08 March 2021
08 Mar 2021


Letter for March 14,
on the anniversary of the birth of Fr. Leo John Dehon.

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To the members of the Congregation
To all the Members of the Dehonian Family

The SCJ Novitiate community in Vietnam has a pond where fish are raised for household consumption. To catch them, the novices use a floating mat, a bamboo pole as a paddle and a net. The technique is simple: stand on the mat and cast the net in the right way. If it turns out well, lunch or dinner is guaranteed. A religious passing through the community wanted to try. One of the novices gladly invited him to share the experience. Floating on the mat, they arrived at the center of the pond. But a sudden distraction by the priest destabilized everything. The mat began rocking out of control and getting soaked was imminent. At that exact moment, the novice rebuked his companion in precise English: Focus!” That is to say: “Either you focus, or we fall!” The novice’s determination had its effect. He succeeded in helping his companion regain his balance and confidence, and that day neither of them ended up in the water keeping the fish company.

With this little anecdote we begin our greeting as we approach a new anniversary of the birth of Venerable Fr. Leo Dehon. This is also a day of prayer for Dehonian vocations. We celebrate it in the midst of the pandemic that continues to threaten the lives and work of so many people. We have suffered from it very personally: among ourselves, in the realities that we accompany, in our families and in so many places that we know. While it is true that signs of hope and recovery are not lacking, it is no less true that the social and economic imbalances that were already part of our daily lives have been greatly aggravated.

In such unstable times, what can this anniversary bring us? It is difficult to answer without stopping to think about what happened in the life and times of Fr. Dehon. He too knew a lot about fatal unforeseen events and adversity. He suffered devastating events, such as the conflict of war that ravaged Europe. He became involved in the tensions of a society that was industrializing and generated a very neglected working class. He faced policies, both in France and in other countries, that created difficulties for the Church’s task, and especially for religious life. He was not unaware of the epidemics that fatally plagued large regions of the world. And if we look closely at his own life, he personally knew more than a few tribulations: the opposition of his father to his priestly vocation; the fire at St. John’s College and eventually having to give the school up; the suppression of his first Congregation, the Prêtres Oblats du Cœur de Jésus (Consummatum est!); the failures of missionary projects in Ecuador and Tunisia; the death of many missionaries in Africa due to illness; the loss of houses and works due to civil laws; the deterioration of his health; conflicts within the Congregation; economic difficulties; misunderstandings; defamations … and a long list of episodes that, time and again, put his faith, his vocation and his project to the test.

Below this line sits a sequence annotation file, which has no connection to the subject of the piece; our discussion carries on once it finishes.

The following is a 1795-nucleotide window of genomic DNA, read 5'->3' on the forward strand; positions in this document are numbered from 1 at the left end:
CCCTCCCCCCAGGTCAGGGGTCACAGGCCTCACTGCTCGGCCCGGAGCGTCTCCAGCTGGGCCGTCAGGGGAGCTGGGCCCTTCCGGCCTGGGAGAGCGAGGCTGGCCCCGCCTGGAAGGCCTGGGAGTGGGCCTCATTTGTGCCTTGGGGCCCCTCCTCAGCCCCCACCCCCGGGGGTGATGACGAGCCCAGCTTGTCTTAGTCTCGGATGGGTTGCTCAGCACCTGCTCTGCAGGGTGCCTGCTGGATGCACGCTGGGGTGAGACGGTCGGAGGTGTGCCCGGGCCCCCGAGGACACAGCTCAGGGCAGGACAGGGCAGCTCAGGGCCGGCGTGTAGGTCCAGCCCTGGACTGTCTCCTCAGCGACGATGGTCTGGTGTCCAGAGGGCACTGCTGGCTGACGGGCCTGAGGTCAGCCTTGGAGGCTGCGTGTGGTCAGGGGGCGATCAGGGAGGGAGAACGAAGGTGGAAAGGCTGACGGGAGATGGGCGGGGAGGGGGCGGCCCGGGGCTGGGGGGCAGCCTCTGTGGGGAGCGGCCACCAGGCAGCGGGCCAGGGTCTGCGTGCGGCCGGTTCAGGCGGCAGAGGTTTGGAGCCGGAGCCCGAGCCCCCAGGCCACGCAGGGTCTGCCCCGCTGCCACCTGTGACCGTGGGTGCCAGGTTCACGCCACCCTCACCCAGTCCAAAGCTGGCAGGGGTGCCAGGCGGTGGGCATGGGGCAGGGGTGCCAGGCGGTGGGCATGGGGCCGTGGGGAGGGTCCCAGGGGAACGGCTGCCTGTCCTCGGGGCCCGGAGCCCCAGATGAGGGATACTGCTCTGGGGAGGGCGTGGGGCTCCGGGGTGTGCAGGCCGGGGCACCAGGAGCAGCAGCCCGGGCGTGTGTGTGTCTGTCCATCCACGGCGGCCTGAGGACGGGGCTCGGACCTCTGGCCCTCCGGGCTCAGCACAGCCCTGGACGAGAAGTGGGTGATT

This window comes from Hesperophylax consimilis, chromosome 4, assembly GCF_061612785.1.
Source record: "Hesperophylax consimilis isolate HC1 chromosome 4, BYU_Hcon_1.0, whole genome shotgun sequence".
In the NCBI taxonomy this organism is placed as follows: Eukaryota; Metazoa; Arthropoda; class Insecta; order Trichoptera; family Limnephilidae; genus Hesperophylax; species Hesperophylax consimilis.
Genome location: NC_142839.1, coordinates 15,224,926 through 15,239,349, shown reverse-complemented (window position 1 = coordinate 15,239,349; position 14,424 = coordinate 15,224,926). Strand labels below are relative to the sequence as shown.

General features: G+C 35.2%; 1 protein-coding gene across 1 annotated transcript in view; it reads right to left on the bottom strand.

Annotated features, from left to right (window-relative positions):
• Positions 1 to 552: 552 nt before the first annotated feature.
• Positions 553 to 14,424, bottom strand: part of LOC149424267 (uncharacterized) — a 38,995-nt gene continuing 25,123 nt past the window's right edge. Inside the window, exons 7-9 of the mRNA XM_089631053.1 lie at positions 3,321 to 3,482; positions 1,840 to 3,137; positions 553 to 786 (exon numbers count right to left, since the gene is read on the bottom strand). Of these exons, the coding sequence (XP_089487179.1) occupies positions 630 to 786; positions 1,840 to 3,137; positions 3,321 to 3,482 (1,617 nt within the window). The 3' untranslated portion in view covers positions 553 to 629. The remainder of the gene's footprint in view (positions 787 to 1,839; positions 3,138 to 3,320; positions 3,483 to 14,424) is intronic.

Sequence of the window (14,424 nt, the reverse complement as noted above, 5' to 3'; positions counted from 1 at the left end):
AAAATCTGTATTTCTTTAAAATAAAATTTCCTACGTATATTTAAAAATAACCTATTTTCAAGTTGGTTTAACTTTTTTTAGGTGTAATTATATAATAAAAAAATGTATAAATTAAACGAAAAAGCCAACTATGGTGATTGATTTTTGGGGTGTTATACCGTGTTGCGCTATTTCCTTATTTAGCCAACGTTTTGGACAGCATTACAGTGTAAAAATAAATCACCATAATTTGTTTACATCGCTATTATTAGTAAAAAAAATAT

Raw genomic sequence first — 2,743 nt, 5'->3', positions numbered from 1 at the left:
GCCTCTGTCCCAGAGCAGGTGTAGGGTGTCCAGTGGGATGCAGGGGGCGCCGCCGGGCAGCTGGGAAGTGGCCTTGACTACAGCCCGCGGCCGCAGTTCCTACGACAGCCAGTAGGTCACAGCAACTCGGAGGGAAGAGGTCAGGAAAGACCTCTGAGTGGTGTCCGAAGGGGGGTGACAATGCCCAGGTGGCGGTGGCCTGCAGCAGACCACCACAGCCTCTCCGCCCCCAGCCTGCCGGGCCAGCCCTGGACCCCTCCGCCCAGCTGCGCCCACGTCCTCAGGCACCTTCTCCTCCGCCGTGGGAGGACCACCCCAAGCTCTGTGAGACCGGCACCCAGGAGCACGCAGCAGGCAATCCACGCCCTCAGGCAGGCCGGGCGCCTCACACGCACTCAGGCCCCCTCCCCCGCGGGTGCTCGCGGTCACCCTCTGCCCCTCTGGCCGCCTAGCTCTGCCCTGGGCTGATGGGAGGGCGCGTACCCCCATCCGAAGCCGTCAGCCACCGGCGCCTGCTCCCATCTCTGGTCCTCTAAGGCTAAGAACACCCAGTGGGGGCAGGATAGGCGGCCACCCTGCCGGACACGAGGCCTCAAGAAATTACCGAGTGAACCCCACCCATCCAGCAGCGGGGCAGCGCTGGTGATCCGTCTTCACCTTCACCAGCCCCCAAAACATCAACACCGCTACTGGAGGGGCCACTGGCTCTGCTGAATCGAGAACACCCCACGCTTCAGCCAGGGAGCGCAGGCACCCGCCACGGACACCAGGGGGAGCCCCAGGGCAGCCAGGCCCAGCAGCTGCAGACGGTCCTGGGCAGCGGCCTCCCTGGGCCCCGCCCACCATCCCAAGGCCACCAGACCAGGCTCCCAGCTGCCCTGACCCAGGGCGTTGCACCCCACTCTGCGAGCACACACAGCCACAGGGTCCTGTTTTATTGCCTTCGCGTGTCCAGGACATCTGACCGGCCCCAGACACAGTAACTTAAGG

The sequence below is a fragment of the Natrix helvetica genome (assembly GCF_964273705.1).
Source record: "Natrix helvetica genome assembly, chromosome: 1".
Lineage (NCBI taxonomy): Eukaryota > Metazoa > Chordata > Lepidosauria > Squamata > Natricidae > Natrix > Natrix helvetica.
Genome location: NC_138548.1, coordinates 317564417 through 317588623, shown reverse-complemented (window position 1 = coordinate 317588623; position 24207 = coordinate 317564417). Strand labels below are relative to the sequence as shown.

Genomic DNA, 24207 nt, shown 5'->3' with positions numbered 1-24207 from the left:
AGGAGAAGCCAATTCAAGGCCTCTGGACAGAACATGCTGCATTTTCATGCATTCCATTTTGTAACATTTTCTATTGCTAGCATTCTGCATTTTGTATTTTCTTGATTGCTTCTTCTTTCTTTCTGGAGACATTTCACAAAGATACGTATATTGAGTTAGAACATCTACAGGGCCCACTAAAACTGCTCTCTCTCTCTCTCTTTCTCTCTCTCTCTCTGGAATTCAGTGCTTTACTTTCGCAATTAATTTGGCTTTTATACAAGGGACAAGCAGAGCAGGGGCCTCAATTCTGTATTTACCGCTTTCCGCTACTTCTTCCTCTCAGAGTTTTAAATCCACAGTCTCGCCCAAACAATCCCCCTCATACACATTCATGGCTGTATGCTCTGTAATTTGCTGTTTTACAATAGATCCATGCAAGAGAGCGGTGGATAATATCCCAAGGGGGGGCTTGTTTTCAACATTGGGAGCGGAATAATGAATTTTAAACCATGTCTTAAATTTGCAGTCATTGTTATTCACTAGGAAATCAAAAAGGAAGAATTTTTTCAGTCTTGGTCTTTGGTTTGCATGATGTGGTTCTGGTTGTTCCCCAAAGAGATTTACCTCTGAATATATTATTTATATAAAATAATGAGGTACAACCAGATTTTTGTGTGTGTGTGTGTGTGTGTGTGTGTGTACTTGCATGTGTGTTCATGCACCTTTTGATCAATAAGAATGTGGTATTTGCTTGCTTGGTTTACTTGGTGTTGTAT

However, despite everything he did not lose perspective: “Every year has its own portion. One must always know how to say fiat!”. [1] Far from taking refuge in a resigned fatalism, Fr. Dehon assumed everything that happened was a path of conversion and an abandonment to the will of God. With a disposition that matured by intimacy, prayer, and shared discernment, and with his attentive gaze on the world, Fr. Dehon sought to respond to God’s invitation to participate in His own holiness: “Yes, holiness is a simple fiat, a simple disposition of the will according to the will of God. What could be easier? For who cannot love such a kind and good will? The soul that sees the will of God in all things, both in the most desolate and in the easiest, receives everything with joy and equal respect …”. [2]